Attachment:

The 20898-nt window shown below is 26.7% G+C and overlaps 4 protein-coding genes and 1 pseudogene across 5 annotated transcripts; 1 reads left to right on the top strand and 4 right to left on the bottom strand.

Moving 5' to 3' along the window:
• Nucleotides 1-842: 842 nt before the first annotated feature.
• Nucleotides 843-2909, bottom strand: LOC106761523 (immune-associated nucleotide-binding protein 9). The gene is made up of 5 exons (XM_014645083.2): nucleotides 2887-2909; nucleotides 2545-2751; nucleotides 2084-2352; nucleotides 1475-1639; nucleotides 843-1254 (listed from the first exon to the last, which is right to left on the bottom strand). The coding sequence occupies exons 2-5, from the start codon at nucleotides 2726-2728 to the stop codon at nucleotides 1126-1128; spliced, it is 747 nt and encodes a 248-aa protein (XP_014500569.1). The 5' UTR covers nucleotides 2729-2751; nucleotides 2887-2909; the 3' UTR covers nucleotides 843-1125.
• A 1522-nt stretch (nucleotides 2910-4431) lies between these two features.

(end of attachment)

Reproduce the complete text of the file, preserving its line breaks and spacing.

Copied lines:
The 20898-nt window shown below is 26.7% G+C and overlaps 4 protein-coding genes and 1 pseudogene across 5 annotated transcripts; 1 reads left to right on the top strand and 4 right to left on the bottom strand.

Moving 5' to 3' along the window:
• Nucleotides 1-842: 842 nt before the first annotated feature.
• Nucleotides 843-2909, bottom strand: LOC106761523 (immune-associated nucleotide-binding protein 9). The gene is made up of 5 exons (XM_014645083.2): nucleotides 2887-2909; nucleotides 2545-2751; nucleotides 2084-2352; nucleotides 1475-1639; nucleotides 843-1254 (listed from the first exon to the last, which is right to left on the bottom strand). The coding sequence occupies exons 2-5, from the start codon at nucleotides 2726-2728 to the stop codon at nucleotides 1126-1128; spliced, it is 747 nt and encodes a 248-aa protein (XP_014500569.1). The 5' UTR covers nucleotides 2729-2751; nucleotides 2887-2909; the 3' UTR covers nucleotides 843-1125.
• A 1522-nt stretch (nucleotides 2910-4431) lies between these two features.